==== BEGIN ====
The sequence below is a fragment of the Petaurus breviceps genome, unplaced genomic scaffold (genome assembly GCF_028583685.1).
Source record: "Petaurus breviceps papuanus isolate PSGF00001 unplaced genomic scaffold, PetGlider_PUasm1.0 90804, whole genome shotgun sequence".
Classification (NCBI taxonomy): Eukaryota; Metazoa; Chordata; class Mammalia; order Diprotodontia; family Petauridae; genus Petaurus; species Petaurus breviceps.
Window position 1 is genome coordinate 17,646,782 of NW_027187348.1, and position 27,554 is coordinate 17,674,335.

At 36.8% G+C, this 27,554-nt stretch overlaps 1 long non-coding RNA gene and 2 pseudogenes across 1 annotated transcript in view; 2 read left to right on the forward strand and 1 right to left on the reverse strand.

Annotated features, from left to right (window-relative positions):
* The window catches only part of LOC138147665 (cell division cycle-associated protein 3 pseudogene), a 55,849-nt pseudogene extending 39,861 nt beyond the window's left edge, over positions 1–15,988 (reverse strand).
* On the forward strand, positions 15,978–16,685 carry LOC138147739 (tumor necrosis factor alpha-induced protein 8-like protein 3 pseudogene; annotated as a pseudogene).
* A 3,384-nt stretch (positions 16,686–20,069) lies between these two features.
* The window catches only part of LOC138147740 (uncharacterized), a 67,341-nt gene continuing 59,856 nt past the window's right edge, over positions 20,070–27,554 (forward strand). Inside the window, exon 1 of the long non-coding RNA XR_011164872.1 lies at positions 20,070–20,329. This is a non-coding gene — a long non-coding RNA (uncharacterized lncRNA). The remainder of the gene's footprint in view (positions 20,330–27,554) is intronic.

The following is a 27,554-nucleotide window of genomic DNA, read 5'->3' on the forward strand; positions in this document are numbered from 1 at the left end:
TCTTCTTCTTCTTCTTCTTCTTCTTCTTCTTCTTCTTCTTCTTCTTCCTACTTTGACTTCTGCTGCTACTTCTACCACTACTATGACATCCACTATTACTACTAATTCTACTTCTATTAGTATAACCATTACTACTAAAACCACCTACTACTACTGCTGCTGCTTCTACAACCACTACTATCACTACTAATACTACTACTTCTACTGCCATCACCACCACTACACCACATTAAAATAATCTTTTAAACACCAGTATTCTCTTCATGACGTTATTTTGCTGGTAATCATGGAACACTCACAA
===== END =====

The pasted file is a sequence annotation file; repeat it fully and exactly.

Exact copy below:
The sequence below is a fragment of the Petaurus breviceps genome, unplaced genomic scaffold (genome assembly GCF_028583685.1).
Source record: "Petaurus breviceps papuanus isolate PSGF00001 unplaced genomic scaffold, PetGlider_PUasm1.0 90804, whole genome shotgun sequence".
Classification (NCBI taxonomy): Eukaryota; Metazoa; Chordata; class Mammalia; order Diprotodontia; family Petauridae; genus Petaurus; species Petaurus breviceps.
Window position 1 is genome coordinate 17,646,782 of NW_027187348.1, and position 27,554 is coordinate 17,674,335.

At 36.8% G+C, this 27,554-nt stretch overlaps 1 long non-coding RNA gene and 2 pseudogenes across 1 annotated transcript in view; 2 read left to right on the forward strand and 1 right to left on the reverse strand.

Annotated features, from left to right (window-relative positions):
* The window catches only part of LOC138147665 (cell division cycle-associated protein 3 pseudogene), a 55,849-nt pseudogene extending 39,861 nt beyond the window's left edge, over positions 1–15,988 (reverse strand).
* On the forward strand, positions 15,978–16,685 carry LOC138147739 (tumor necrosis factor alpha-induced protein 8-like protein 3 pseudogene; annotated as a pseudogene).
* A 3,384-nt stretch (positions 16,686–20,069) lies between these two features.
* The window catches only part of LOC138147740 (uncharacterized), a 67,341-nt gene continuing 59,856 nt past the window's right edge, over positions 20,070–27,554 (forward strand). Inside the window, exon 1 of the long non-coding RNA XR_011164872.1 lies at positions 20,070–20,329. This is a non-coding gene — a long non-coding RNA (uncharacterized lncRNA). The remainder of the gene's footprint in view (positions 20,330–27,554) is intronic.

The following is a 27,554-nucleotide window of genomic DNA, read 5'->3' on the forward strand; positions in this document are numbered from 1 at the left end:
TCTTCTTCTTCTTCTTCTTCTTCTTCTTCTTCTTCTTCTTCTTCTTCCTACTTTGACTTCTGCTGCTACTTCTACCACTACTATGACATCCACTATTACTACTAATTCTACTTCTATTAGTATAACCATTACTACTAAAACCACCTACTACTACTGCTGCTGCTTCTACAACCACTACTATCACTACTAATACTACTACTTCTACTGCCATCACCACCACTACACCACATTAAAATAATCTTTTAAACACCAGTATTCTCTTCATGACGTTATTTTGCTGGTAATCATGGAACACTCACAA